Tuesday, March 1, 2016

On the Growing of a Leader (pt 1)


This post actually originates from a suggestion by a colleague who laments the lack of good leadership in the Air Force.  He suggested I read Brigadier General Robin Olds’ letter to an ACSC student who had written to him on the topic back in 1981.  General Olds is a celebrated fighter pilot with 16 air to air victories in World War II and Vietnam.[i]  He was commander of the 8th Fighter Wing (Wolf Pack) in the Vietnam conflict where he led OPERATION BOLO, intended to surprise the North Vietnamese AF and engage attacking Migs in air to air combat to reduce the threats they posed to the F-105 strike forces.  He was promoted to Brigadier General on his completion of command and return to the States. 
From 1967 to 73 he served as the Air Force Academy Commandant of Cadets, and his final job in the AF was as Director of Aerospace Safety for the HQ USAF.  While there he conducted an inspection tour of AF combat units in Southeast Asia where he warned that if the combat operations over North Vietnam were resumed AF losses would be heavy based on the “systemic lack of interest in air to air combat training for fighter aircrews.”[ii]  His report proved prophetic.  With the initiation of OPERATION LINEBACKER in 1972 the Air Force aircrews fared far worse than USMC and USN crews and had a miserable 1:1 kill to loss ratio.[iii]  He retired in 1973.[iv]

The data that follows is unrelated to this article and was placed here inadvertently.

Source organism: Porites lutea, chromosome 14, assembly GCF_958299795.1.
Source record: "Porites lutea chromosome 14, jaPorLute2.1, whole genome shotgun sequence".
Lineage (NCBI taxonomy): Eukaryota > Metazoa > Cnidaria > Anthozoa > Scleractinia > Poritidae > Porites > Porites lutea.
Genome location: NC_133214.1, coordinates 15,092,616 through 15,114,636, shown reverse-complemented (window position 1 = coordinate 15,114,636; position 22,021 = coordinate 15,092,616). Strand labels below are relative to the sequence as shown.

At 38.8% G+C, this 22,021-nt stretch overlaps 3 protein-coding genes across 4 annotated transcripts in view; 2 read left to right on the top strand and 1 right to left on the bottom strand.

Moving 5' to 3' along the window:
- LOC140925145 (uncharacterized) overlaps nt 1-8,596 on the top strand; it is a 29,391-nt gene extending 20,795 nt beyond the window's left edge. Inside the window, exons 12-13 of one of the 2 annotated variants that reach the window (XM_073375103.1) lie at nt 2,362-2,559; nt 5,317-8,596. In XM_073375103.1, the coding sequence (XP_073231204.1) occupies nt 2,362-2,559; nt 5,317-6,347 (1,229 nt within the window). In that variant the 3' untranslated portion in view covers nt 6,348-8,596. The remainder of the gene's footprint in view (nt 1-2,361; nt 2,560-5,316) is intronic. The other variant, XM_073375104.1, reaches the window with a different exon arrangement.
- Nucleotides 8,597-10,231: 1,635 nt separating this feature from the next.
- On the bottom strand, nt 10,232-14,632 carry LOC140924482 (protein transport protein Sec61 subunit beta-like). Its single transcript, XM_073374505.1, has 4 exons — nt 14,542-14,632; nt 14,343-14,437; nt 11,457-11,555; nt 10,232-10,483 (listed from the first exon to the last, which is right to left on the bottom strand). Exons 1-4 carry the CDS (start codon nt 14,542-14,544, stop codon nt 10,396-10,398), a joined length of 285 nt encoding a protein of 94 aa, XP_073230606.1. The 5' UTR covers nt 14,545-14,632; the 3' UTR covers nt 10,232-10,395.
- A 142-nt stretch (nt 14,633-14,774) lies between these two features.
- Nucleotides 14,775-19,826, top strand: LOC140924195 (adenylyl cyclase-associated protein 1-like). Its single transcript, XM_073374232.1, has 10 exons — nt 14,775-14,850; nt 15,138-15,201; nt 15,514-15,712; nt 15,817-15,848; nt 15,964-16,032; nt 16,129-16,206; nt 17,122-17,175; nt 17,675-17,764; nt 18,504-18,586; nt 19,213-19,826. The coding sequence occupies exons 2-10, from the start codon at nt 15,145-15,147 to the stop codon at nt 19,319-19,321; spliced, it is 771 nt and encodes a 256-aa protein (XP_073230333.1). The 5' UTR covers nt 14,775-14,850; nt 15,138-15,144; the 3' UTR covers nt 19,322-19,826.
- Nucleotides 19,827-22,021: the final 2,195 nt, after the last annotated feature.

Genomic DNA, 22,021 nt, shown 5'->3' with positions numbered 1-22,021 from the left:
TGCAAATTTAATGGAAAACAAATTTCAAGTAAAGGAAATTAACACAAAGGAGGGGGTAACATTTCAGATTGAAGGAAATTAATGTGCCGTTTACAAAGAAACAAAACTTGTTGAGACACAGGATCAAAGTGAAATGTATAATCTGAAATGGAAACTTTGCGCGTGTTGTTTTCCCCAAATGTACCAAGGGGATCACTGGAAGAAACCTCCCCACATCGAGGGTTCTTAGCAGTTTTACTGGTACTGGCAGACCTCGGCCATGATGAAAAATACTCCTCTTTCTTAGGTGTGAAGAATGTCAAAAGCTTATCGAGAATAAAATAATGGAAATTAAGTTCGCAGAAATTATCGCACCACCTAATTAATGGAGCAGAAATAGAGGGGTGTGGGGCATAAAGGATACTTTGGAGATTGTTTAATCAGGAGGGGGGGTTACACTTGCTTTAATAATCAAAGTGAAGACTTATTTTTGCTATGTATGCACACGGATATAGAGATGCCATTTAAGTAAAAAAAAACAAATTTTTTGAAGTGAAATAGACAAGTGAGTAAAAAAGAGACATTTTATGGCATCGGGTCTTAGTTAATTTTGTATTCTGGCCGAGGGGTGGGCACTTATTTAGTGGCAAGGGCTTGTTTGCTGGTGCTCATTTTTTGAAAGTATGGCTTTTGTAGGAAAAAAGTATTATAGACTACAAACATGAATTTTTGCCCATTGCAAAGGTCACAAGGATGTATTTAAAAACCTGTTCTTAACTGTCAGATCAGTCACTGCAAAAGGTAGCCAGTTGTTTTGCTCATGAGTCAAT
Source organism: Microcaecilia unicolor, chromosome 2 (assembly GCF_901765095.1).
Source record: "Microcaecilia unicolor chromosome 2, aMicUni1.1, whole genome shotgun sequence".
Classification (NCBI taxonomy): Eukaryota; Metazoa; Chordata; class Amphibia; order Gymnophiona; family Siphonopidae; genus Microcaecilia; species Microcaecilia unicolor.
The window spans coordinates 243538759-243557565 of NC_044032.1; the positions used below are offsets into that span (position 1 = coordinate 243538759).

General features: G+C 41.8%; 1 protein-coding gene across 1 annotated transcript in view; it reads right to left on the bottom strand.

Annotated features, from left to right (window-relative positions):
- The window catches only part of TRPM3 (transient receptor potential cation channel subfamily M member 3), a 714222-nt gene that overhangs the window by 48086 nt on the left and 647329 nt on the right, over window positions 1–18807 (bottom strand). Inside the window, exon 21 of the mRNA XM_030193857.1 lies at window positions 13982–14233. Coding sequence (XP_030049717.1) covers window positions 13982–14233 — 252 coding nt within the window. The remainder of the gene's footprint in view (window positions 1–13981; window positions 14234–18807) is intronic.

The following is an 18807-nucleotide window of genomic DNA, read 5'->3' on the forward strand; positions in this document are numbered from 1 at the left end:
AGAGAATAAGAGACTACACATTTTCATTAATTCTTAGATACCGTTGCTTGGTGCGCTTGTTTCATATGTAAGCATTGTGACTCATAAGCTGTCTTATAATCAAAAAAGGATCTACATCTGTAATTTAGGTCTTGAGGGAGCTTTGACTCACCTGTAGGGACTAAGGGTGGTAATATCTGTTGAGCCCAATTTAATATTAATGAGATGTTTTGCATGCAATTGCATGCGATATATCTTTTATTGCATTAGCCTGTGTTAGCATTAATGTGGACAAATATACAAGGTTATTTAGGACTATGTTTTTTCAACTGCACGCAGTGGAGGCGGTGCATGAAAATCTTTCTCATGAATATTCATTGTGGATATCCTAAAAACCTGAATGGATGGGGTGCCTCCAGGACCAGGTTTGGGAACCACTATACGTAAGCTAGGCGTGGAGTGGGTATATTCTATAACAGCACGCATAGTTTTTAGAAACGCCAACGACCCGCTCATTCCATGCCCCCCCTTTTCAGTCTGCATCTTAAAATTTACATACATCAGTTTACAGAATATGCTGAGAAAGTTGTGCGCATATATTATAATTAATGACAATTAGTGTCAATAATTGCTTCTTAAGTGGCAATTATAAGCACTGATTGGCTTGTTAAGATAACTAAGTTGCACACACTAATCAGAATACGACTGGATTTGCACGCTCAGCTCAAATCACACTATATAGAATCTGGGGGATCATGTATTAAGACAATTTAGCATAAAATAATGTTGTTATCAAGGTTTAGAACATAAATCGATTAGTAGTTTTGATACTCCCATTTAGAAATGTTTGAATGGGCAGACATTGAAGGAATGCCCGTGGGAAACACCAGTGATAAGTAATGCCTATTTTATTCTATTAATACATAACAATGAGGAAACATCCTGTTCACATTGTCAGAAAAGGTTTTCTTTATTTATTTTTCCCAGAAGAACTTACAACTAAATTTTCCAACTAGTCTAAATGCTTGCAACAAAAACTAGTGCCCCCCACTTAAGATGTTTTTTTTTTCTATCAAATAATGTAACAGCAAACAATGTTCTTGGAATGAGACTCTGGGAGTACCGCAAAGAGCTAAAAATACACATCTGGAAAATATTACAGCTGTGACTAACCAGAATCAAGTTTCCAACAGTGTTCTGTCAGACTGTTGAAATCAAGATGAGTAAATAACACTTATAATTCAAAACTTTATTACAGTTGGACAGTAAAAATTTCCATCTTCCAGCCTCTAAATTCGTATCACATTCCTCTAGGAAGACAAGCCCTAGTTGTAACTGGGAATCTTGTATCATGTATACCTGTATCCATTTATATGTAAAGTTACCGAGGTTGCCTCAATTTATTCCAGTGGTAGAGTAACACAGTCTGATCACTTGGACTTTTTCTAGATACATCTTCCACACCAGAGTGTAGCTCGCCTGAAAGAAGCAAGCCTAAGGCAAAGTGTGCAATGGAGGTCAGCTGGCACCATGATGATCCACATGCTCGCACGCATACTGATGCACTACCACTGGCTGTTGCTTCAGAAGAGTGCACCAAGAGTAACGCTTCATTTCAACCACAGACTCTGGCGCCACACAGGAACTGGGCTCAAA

As a part of the 1981 Air Command and Staff Curriculum, Major Terry Schwalier was tasked with completing a research project and writing what would amount to a Masters thesis. As part of his research he wrote several senior officers seeking advice on what qualities went into making a good flight commander? For those not familiar with AF structure a fighter flight commander is generally a Captain put in administrative charge of a number of younger officers. He should be well qualified in his aircraft, and able to lead at least the formation of his/her flight. This is the first "leadership" position for a rated officer in the AF.  By all accounts General Olds’ response went well beyond answering the original question, and has been widely circulated among those dissatisfied with today's climate.    
30 Nov 1981

Dear Major Schwalier,

Your question, or better request, is provocative, to say the least.  I have thought much since receiving your Oct 21 letter, and the more I consider your topic, the more difficult it becomes to frame a reasonable or even useful response.  I’ll try to boil down my thoughts, hoping something useful may distill.